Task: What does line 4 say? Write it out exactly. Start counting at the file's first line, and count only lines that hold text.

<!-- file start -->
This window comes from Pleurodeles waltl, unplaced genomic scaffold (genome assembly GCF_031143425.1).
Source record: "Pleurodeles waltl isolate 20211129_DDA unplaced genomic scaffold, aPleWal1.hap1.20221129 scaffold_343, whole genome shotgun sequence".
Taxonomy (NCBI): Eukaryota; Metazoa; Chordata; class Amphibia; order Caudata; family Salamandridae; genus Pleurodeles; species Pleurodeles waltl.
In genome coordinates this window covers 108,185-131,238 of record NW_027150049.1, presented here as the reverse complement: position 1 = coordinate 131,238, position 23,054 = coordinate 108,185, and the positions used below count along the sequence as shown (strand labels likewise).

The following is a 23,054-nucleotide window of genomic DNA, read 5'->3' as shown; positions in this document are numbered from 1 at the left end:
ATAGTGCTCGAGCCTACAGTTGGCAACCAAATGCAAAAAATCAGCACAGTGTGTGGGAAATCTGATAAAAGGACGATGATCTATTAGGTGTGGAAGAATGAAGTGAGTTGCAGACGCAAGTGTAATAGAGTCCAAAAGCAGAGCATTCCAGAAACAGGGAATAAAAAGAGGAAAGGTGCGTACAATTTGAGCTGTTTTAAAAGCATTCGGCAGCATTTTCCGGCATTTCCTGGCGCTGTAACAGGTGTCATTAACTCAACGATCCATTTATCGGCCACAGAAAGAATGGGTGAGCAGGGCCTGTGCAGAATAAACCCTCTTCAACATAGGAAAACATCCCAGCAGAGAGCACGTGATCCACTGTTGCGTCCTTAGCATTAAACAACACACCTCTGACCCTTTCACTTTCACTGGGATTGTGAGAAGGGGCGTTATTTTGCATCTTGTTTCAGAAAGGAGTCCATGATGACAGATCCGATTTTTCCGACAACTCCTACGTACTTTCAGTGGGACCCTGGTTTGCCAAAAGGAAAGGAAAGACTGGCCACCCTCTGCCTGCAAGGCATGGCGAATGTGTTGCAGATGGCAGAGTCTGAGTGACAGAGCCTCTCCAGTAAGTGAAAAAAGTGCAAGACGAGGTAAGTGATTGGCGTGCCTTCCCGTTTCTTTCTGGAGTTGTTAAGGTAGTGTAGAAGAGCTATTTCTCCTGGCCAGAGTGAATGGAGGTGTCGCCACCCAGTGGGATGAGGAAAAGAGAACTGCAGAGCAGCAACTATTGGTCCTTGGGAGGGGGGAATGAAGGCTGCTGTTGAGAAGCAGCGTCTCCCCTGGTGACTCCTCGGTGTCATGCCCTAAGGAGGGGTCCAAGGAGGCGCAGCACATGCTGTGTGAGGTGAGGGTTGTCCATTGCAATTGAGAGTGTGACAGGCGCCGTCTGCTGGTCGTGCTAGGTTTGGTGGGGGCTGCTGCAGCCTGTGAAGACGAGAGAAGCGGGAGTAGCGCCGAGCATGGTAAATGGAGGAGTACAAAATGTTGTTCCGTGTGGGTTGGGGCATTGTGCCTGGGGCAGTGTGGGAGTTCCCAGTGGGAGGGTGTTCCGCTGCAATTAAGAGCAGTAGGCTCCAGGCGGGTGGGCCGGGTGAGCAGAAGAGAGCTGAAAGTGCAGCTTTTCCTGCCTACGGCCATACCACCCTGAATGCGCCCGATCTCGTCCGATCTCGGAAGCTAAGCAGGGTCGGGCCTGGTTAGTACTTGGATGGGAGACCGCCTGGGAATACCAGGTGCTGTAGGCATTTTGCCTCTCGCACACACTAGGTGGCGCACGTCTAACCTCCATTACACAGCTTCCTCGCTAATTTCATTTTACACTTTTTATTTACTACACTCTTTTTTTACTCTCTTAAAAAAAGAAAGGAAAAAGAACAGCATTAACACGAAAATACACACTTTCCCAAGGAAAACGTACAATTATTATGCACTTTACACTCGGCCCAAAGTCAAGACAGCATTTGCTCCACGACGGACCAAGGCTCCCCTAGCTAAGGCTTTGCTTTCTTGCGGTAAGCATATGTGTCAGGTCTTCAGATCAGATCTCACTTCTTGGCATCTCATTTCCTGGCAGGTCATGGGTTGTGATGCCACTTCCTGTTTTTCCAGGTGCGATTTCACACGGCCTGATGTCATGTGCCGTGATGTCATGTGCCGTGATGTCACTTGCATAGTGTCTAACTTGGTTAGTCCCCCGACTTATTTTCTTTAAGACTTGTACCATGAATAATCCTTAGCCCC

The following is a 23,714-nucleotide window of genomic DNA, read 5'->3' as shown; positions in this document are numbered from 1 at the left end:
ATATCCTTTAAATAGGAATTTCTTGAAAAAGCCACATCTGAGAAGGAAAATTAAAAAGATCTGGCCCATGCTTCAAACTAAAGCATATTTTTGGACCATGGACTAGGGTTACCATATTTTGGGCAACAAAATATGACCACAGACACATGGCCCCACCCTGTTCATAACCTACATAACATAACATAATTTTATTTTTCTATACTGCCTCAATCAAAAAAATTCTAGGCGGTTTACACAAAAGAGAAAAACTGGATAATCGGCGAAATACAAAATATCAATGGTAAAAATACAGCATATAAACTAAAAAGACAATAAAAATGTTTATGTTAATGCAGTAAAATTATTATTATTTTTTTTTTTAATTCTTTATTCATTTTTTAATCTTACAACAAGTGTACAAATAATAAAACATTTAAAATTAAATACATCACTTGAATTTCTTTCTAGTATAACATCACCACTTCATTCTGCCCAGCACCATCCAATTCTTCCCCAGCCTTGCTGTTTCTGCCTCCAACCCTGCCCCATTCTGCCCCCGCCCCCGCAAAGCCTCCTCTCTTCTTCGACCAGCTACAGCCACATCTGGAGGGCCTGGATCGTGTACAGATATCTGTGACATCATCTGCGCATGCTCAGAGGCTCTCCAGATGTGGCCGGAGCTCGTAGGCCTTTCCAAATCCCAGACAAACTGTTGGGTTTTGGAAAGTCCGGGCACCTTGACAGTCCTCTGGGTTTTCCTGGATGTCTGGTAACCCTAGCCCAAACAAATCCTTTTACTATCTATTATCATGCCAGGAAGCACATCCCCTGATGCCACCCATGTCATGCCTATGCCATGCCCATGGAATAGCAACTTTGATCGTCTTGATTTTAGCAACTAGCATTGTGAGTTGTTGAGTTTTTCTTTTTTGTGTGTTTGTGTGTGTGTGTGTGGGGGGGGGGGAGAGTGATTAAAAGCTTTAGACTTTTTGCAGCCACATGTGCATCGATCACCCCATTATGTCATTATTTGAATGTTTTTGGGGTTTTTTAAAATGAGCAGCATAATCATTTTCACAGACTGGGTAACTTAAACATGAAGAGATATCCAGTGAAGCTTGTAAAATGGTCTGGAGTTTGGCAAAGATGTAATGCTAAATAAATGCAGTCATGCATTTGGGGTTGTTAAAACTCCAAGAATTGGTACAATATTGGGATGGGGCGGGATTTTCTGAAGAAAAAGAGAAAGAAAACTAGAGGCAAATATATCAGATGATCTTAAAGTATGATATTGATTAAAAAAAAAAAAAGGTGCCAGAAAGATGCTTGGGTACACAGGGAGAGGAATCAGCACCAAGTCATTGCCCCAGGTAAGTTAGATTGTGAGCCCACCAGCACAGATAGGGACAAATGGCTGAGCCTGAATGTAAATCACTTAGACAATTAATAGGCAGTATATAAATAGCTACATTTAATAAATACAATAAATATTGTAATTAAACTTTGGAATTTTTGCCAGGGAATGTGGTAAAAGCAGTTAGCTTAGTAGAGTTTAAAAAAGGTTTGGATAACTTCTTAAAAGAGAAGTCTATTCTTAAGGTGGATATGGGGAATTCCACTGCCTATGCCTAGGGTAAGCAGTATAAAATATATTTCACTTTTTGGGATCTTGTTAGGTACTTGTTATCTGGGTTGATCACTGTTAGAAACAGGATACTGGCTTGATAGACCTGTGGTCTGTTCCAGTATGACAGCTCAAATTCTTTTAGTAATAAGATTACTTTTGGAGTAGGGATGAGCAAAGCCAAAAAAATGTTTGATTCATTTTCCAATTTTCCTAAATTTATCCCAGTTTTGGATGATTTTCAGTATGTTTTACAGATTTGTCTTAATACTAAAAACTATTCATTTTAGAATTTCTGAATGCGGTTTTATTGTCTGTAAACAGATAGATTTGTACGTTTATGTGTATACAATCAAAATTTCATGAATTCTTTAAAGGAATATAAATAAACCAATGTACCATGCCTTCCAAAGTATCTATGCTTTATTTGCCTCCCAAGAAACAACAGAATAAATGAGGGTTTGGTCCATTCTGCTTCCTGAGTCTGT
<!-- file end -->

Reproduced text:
In genome coordinates this window covers 108,185-131,238 of record NW_027150049.1, presented here as the reverse complement: position 1 = coordinate 131,238, position 23,054 = coordinate 108,185, and the positions used below count along the sequence as shown (strand labels likewise).